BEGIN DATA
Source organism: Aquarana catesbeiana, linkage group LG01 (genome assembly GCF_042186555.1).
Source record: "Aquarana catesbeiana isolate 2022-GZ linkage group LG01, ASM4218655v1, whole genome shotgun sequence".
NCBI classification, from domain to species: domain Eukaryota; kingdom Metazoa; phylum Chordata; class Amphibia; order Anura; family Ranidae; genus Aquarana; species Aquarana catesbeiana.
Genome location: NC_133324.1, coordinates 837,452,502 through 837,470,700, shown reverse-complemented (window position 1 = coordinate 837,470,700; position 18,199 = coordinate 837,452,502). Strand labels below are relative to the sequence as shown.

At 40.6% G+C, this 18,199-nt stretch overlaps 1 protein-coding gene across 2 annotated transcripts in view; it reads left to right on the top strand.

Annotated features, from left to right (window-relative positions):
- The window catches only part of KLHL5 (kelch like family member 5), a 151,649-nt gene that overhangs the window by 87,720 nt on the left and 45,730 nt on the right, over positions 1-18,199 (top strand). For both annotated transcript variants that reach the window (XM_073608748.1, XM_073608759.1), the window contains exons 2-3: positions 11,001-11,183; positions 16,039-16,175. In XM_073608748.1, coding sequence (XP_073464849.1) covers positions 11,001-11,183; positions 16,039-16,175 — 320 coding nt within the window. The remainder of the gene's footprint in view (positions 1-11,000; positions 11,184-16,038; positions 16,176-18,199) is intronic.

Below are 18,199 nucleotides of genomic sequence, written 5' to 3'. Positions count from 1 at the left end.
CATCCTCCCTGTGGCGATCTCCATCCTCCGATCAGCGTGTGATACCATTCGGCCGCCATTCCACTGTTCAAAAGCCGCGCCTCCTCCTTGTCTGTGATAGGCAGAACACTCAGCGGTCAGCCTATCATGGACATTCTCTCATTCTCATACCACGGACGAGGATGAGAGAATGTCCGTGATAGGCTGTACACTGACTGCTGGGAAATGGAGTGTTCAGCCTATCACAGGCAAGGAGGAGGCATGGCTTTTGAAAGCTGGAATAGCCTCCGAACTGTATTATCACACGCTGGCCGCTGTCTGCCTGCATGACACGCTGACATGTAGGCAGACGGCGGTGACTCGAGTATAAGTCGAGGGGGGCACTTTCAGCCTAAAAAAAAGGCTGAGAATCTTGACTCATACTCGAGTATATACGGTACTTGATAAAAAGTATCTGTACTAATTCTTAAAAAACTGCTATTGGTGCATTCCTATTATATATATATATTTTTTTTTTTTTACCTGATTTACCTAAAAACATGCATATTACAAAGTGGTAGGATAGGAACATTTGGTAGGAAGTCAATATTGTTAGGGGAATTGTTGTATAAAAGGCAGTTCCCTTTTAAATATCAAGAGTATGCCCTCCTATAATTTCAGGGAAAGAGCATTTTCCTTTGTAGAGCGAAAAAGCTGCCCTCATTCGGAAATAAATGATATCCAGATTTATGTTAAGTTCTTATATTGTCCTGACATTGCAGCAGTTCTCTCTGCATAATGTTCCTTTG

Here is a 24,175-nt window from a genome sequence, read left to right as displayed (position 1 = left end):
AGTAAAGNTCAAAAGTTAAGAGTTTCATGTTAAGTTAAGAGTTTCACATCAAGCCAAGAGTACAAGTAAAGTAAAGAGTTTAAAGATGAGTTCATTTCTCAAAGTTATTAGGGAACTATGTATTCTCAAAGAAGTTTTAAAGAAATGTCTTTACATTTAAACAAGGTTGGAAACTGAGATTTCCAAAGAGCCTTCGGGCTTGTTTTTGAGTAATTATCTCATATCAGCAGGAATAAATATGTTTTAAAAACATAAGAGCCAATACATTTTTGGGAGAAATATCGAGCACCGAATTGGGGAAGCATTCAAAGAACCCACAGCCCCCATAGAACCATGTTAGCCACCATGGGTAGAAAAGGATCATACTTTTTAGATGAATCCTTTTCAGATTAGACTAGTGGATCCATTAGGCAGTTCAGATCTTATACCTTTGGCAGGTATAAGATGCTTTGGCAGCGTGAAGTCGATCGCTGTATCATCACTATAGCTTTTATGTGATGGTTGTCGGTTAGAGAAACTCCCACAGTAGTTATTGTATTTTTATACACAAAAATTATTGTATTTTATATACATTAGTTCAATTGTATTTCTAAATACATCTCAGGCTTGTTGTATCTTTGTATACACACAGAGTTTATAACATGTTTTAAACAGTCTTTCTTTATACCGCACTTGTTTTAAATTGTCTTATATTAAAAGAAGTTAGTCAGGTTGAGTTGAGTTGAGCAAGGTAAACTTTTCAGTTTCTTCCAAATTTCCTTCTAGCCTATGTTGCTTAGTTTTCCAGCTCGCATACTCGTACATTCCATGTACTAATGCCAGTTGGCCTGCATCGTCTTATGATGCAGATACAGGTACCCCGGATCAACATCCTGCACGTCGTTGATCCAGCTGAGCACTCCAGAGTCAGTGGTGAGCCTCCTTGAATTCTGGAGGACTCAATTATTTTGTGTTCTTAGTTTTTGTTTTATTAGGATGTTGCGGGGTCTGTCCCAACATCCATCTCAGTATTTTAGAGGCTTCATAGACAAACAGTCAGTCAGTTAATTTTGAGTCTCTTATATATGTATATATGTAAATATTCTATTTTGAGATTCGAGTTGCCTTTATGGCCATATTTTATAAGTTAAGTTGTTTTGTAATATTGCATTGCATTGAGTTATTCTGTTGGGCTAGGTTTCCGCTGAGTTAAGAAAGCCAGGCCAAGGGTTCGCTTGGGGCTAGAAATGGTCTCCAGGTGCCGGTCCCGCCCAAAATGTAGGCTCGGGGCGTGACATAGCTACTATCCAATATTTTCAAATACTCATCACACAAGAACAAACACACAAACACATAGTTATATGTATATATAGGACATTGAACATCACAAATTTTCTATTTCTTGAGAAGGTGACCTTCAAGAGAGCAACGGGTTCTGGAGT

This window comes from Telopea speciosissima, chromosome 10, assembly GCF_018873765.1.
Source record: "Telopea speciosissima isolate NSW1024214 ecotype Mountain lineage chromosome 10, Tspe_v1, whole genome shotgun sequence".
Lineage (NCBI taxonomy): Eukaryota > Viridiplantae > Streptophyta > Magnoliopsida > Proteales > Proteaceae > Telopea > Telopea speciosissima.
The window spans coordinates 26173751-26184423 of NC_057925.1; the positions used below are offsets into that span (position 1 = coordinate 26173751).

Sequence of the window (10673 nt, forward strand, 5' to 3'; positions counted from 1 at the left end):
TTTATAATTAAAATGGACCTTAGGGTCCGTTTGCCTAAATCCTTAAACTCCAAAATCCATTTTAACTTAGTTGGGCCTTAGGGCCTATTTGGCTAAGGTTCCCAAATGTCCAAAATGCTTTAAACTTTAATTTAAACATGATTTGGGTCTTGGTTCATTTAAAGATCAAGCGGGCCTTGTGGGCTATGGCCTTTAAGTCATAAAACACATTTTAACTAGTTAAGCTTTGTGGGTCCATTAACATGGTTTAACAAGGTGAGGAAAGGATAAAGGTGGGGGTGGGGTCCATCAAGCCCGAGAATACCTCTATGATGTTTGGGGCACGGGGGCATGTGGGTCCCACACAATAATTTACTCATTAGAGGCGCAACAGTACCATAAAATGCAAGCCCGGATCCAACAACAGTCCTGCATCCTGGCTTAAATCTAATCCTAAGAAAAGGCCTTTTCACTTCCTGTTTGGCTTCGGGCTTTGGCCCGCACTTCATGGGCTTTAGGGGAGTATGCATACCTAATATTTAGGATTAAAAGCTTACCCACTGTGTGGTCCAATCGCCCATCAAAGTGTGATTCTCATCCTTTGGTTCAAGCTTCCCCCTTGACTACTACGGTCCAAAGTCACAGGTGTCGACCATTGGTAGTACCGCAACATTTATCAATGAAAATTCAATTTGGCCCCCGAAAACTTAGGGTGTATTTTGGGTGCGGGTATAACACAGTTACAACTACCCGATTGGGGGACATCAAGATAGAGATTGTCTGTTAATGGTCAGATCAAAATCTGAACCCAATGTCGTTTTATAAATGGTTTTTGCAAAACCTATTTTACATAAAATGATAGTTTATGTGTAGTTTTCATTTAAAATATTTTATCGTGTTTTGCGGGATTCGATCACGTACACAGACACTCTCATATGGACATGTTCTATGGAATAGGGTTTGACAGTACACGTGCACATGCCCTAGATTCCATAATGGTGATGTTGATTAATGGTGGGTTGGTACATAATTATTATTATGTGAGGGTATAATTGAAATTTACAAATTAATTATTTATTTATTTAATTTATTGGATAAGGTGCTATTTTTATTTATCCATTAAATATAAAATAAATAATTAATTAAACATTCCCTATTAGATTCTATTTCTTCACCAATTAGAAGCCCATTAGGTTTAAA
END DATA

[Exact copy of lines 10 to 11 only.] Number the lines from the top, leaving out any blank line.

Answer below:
Here is a 24,175-nt window from a genome sequence, read left to right as displayed (position 1 = left end):
AGTAAAGNTCAAAAGTTAAGAGTTTCATGTTAAGTTAAGAGTTTCACATCAAGCCAAGAGTACAAGTAAAGTAAAGAGTTTAAAGATGAGTTCATTTCTCAAAGTTATTAGGGAACTATGTATTCTCAAAGAAGTTTTAAAGAAATGTCTTTACATTTAAACAAGGTTGGAAACTGAGATTTCCAAAGAGCCTTCGGGCTTGTTTTTGAGTAATTATCTCATATCAGCAGGAATAAATATGTTTTAAAAACATAAGAGCCAATACATTTTTGGGAGAAATATCGAGCACCGAATTGGGGAAGCATTCAAAGAACCCACAGCCCCCATAGAACCATGTTAGCCACCATGGGTAGAAAAGGATCATACTTTTTAGATGAATCCTTTTCAGATTAGACTAGTGGATCCATTAGGCAGTTCAGATCTTATACCTTTGGCAGGTATAAGATGCTTTGGCAGCGTGAAGTCGATCGCTGTATCATCACTATAGCTTTTATGTGATGGTTGTCGGTTAGAGAAACTCCCACAGTAGTTATTGTATTTTTATACACAAAAATTATTGTATTTTATATACATTAGTTCAATTGTATTTCTAAATACATCTCAGGCTTGTTGTATCTTTGTATACACACAGAGTTTATAACATGTTTTAAACAGTCTTTCTTTATACCGCACTTGTTTTAAATTGTCTTATATTAAAAGAAGTTAGTCAGGTTGAGTTGAGTTGAGCAAGGTAAACTTTTCAGTTTCTTCCAAATTTCCTTCTAGCCTATGTTGCTTAGTTTTCCAGCTCGCATACTCGTACATTCCATGTACTAATGCCAGTTGGCCTGCATCGTCTTATGATGCAGATACAGGTACCCCGGATCAACATCCTGCACGTCGTTGATCCAGCTGAGCACTCCAGAGTCAGTGGTGAGCCTCCTTGAATTCTGGAGGACTCAATTATTTTGTGTTCTTAGTTTTTGTTTTATTAGGATGTTGCGGGGTCTGTCCCAACATCCATCTCAGTATTTTAGAGGCTTCATAGACAAACAGTCAGTCAGTTAATTTTGAGTCTCTTATATATGTATATATGTAAATATTCTATTTTGAGATTCGAGTTGCCTTTATGGCCATATTTTATAAGTTAAGTTGTTTTGTAATATTGCATTGCATTGAGTTATTCTGTTGGGCTAGGTTTCCGCTGAGTTAAGAAAGCCAGGCCAAGGGTTCGCTTGGGGCTAGAAATGGTCTCCAGGTGCCGGTCCCGCCCAAAATGTAGGCTCGGGGCGTGACATAGCTACTATCCAATATTTTCAAATACTCATCACACAAGAACAAACACACAAACACATAGTTATATGTATATATAGGACATTGAACATCACAAATTTTCTATTTCTTGAGAAGGTGACCTTCAAGAGAGCAACGGGTTCTGGAGT